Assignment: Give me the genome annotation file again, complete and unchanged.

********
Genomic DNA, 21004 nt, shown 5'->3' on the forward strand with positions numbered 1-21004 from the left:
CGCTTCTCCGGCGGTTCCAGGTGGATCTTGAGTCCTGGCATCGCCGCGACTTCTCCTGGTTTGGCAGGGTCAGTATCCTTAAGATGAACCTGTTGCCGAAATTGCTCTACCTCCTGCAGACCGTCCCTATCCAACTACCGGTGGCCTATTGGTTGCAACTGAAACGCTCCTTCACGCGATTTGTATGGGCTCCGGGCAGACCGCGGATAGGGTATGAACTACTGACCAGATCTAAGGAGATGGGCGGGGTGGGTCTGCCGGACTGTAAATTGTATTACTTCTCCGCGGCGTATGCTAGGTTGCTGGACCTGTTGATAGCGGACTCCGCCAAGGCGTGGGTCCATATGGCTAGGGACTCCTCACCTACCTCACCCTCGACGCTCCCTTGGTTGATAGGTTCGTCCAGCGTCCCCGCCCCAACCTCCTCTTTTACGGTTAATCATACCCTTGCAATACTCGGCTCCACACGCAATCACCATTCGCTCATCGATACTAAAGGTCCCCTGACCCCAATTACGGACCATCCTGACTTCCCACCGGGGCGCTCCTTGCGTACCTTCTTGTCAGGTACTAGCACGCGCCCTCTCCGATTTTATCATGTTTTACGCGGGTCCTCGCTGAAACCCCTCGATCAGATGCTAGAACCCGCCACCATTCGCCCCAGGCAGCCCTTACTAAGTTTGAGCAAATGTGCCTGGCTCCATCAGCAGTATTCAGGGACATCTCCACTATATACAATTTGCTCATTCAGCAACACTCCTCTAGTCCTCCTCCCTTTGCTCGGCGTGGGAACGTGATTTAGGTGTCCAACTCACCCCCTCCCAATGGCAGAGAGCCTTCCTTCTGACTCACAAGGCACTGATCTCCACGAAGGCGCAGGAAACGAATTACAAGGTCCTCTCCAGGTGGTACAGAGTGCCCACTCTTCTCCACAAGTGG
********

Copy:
Genomic DNA, 21004 nt, shown 5'->3' on the forward strand with positions numbered 1-21004 from the left:
CGCTTCTCCGGCGGTTCCAGGTGGATCTTGAGTCCTGGCATCGCCGCGACTTCTCCTGGTTTGGCAGGGTCAGTATCCTTAAGATGAACCTGTTGCCGAAATTGCTCTACCTCCTGCAGACCGTCCCTATCCAACTACCGGTGGCCTATTGGTTGCAACTGAAACGCTCCTTCACGCGATTTGTATGGGCTCCGGGCAGACCGCGGATAGGGTATGAACTACTGACCAGATCTAAGGAGATGGGCGGGGTGGGTCTGCCGGACTGTAAATTGTATTACTTCTCCGCGGCGTATGCTAGGTTGCTGGACCTGTTGATAGCGGACTCCGCCAAGGCGTGGGTCCATATGGCTAGGGACTCCTCACCTACCTCACCCTCGACGCTCCCTTGGTTGATAGGTTCGTCCAGCGTCCCCGCCCCAACCTCCTCTTTTACGGTTAATCATACCCTTGCAATACTCGGCTCCACACGCAATCACCATTCGCTCATCGATACTAAAGGTCCCCTGACCCCAATTACGGACCATCCTGACTTCCCACCGGGGCGCTCCTTGCGTACCTTCTTGTCAGGTACTAGCACGCGCCCTCTCCGATTTTATCATGTTTTACGCGGGTCCTCGCTGAAACCCCTCGATCAGATGCTAGAACCCGCCACCATTCGCCCCAGGCAGCCCTTACTAAGTTTGAGCAAATGTGCCTGGCTCCATCAGCAGTATTCAGGGACATCTCCACTATATACAATTTGCTCATTCAGCAACACTCCTCTAGTCCTCCTCCCTTTGCTCGGCGTGGGAACGTGATTTAGGTGTCCAACTCACCCCCTCCCAATGGCAGAGAGCCTTCCTTCTGACTCACAAGGCACTGATCTCCACGAAGGCGCAGGAAACGAATTACAAGGTCCTCTCCAGGTGGTACAGAGTGCCCACTCTTCTCCACAAGTGG